If someone you knew became a zombie, the first horror to face would be that you could not reason with them. They might look like persons you know, but they are not. That person you knew has been taken from you, indeed, from him or her self. It’s not the sort of thing we are able to deal with in a calm and rational way. It causes a delay in our reaction to danger, a delay that is long enough to get you killed or turned into a zombie yourself. Sure, a zombie is fairly easy to kill, as long as you don’t mind bashing in the skull or cutting off the head of someone you know or someone who has not been labeled your enemy.Before people can be made to realize the danger they are in, they can be killed or at least infected. Before they can make a choice in that matter, they lose themselves and join the ravenous crowd that will tear apart a social order.
Seeding zombies into a population will put it on the path to ruin, because the members of the society will have to fight themselves. Thus, the enemy who seeded the population with zombies only needs to sit back and wait, or tend his crops with nefarious care. While I was writing “Client,” I grew to see the notion of these weapons of terror as quite relevant to our times. People are shooting each other, even people who do not know each other, against whom the shooter has no ill will, except something based on a fear or prejudice. Popular opinion can replace facts in many disputes, and arguments become ad hominem rather that based on evidence. Denial of obvious fact threatens our very climate, simply because one interpretation of said facts harms another person’s ability to make money. It does not seem a slippery slope to say that our citizenry is in danger of turning into zombies, automatons whose actions are controlled by others. We bear witness to it on the news at intervals that are way too regular.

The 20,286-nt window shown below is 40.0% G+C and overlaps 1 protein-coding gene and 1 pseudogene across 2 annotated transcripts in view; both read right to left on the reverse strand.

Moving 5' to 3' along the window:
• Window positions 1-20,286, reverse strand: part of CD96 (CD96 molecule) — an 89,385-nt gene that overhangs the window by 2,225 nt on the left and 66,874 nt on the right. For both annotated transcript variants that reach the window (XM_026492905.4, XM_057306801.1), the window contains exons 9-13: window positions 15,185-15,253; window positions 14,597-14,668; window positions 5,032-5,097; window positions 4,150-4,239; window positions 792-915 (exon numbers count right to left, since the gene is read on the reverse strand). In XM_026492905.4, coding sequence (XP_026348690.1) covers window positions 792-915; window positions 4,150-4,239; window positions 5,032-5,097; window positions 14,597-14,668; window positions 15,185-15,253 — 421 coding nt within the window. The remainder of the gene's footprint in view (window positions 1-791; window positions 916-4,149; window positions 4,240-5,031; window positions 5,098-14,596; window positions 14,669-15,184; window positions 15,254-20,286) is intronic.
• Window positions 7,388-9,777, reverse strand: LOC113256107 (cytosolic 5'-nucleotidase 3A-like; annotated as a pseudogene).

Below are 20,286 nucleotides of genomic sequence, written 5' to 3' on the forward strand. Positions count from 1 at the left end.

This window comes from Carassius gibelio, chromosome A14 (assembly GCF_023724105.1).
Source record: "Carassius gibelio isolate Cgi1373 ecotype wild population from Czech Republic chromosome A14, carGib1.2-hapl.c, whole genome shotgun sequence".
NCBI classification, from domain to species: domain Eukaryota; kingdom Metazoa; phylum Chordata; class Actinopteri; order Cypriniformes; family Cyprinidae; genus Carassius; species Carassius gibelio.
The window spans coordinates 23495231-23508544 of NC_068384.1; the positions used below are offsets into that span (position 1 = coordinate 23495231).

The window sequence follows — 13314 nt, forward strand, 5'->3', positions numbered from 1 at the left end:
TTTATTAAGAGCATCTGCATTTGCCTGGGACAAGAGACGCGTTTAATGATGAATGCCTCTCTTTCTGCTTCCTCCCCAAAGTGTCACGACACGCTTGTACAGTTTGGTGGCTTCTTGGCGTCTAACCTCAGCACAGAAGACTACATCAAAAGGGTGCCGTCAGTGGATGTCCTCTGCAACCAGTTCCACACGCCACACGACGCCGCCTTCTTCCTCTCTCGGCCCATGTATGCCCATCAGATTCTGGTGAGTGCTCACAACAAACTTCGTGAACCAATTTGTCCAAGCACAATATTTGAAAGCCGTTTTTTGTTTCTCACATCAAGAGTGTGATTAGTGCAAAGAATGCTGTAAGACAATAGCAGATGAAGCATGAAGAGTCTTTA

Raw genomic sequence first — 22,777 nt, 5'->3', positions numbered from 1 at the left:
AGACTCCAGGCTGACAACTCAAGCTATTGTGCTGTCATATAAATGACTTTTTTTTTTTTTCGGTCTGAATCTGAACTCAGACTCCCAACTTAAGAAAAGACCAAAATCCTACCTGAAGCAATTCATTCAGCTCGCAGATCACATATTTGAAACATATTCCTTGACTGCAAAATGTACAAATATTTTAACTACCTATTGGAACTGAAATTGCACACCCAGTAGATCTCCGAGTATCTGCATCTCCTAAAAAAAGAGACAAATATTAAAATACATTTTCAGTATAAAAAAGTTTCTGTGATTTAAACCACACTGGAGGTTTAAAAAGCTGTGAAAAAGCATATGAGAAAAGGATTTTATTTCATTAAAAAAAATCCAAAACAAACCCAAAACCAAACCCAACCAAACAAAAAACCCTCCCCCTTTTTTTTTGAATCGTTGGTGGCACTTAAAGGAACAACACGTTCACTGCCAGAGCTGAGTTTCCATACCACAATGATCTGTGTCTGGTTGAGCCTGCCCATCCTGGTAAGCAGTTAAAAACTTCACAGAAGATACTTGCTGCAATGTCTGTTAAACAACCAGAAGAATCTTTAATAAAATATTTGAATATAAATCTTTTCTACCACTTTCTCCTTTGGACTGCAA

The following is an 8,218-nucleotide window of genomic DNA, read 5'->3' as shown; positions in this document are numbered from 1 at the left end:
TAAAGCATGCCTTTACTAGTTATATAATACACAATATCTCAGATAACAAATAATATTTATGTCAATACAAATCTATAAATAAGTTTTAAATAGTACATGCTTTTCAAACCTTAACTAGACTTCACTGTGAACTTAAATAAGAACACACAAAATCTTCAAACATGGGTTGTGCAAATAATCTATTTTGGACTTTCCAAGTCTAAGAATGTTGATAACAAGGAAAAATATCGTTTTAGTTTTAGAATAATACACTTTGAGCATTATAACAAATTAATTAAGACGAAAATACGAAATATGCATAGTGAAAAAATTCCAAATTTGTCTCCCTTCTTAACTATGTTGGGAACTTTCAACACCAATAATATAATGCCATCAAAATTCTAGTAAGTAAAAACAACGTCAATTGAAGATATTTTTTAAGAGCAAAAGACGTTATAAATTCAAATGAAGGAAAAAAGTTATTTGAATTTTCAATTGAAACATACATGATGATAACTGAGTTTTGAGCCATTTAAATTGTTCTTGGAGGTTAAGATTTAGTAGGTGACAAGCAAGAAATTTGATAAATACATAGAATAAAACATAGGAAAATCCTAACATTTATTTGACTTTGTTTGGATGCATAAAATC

And, I knew that I would have to make my book center on Dr. John H. Watson, that honorable everyman whom Doyle gave us. Holmes is great, like superheroes are great. Watson, though, is a person who feels, and I needed to have a protagonist who feels in order to show why zombies are weapons of terror, in order to combat that trend in my own way. I hope, at least, that while enjoying the adventure of Client and the other books I have planned, I can start a dialogue of sorts about what it means to value people as partners, rather than treating them as objects. The Victorian Age mirrors our own in the way it objectifies people outside the norm as perceived by those in power. I should have plenty of things to write about in the 1890s that relate to the 2020s. And that, my friends, is why Sherlock Holmes and zombies have come together in Sherlock Holmes: Then Case of the Undead Client.